How Important are Indivisible Investments for Savings and Development? Experimental Evidence from Uganda
Joe Kaboski, the David F. and Erin M. Seng Foundation Professor of Economics in the Department of Economics at the University of Notre Dame and a Fellow of the Kellogg Institute, will present “How Important are Indivisible Investments for Savings and Development? Experimental Evidence from Uganda” on Friday, February 16th from 10:30am-12:00pm in Room 250A, Agricultural Administration (2120 Fyffe Road, Columbus, OH 43210).
Abstract: In theory, high yield, indivisible investments investment indivisibilities and the nonconvexities in production can play crucial roles in development, especially when financial frictions are present. When facing such investments, agents can be more risk-loving and impatient. This paper uses a cash grant experiment in rural and semi-urban Uganda to evaluate how quantitatively important these investment indivisibilities may be. Specifically, we offer households a choice between a safer, low payoff and a riskier, large payoff lotteries. We also offer them a chance between an safer payoff or riskier, larger payoff. We also offer them an opportunity to delay receipt, earning interest. Consistent with the presence of high yield, indivisible investments, we find significant rates of risk-loving demand demand and impatient demand, and this demand is linked to savings and returns. Higher payoffs are associated with increased savings, especially if the payoffs are sufficient to enable indivisible investments.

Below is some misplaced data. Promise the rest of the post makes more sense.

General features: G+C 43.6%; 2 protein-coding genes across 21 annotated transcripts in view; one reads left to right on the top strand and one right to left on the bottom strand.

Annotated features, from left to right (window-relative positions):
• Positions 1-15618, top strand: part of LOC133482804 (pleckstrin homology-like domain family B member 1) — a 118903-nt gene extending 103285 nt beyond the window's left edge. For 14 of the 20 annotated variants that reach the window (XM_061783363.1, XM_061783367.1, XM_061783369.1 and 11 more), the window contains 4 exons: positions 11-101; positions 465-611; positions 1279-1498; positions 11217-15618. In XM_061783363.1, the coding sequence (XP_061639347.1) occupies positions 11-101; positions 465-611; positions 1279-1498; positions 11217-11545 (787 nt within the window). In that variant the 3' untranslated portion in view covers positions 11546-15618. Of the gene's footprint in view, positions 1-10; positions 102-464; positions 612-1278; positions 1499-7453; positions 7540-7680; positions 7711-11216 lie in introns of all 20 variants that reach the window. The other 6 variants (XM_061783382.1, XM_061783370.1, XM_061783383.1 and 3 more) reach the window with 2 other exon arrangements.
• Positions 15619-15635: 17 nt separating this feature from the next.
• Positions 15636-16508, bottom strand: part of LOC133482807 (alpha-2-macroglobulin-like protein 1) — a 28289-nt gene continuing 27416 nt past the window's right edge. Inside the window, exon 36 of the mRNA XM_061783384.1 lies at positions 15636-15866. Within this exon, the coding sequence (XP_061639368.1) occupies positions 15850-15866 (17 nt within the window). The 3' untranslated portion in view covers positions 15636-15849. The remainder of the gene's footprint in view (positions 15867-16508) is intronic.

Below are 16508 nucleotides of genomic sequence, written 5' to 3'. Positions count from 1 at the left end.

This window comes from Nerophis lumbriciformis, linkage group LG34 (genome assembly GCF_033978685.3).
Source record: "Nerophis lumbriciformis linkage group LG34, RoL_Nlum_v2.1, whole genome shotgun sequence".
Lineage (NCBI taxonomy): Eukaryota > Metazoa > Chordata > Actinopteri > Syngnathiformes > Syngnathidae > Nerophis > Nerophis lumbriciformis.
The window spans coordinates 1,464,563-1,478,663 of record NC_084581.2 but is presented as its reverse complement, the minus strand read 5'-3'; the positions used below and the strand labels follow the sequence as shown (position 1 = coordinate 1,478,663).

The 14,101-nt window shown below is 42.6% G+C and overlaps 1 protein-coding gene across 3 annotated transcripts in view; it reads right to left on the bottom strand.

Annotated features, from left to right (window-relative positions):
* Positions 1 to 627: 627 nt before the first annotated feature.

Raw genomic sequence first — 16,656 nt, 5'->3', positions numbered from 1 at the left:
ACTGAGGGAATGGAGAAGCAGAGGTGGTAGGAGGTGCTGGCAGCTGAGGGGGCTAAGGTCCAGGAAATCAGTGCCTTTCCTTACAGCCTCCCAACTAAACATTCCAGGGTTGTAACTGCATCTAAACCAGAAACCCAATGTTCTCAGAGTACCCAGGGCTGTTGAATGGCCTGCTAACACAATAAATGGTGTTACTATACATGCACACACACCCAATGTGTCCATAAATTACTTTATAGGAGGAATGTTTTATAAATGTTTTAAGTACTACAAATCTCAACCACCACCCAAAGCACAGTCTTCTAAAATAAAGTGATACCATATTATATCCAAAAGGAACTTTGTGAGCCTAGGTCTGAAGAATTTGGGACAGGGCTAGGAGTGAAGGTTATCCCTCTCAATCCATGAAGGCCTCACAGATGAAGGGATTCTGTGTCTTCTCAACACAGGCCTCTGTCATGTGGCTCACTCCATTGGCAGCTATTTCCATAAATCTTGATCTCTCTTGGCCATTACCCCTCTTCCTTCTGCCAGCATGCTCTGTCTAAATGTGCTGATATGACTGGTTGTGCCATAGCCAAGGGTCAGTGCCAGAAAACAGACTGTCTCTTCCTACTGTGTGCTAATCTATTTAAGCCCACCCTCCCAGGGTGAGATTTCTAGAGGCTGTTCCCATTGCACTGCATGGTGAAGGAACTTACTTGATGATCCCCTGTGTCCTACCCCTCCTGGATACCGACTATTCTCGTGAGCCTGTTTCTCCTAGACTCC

This event is open to the public. No RSVP is necessary.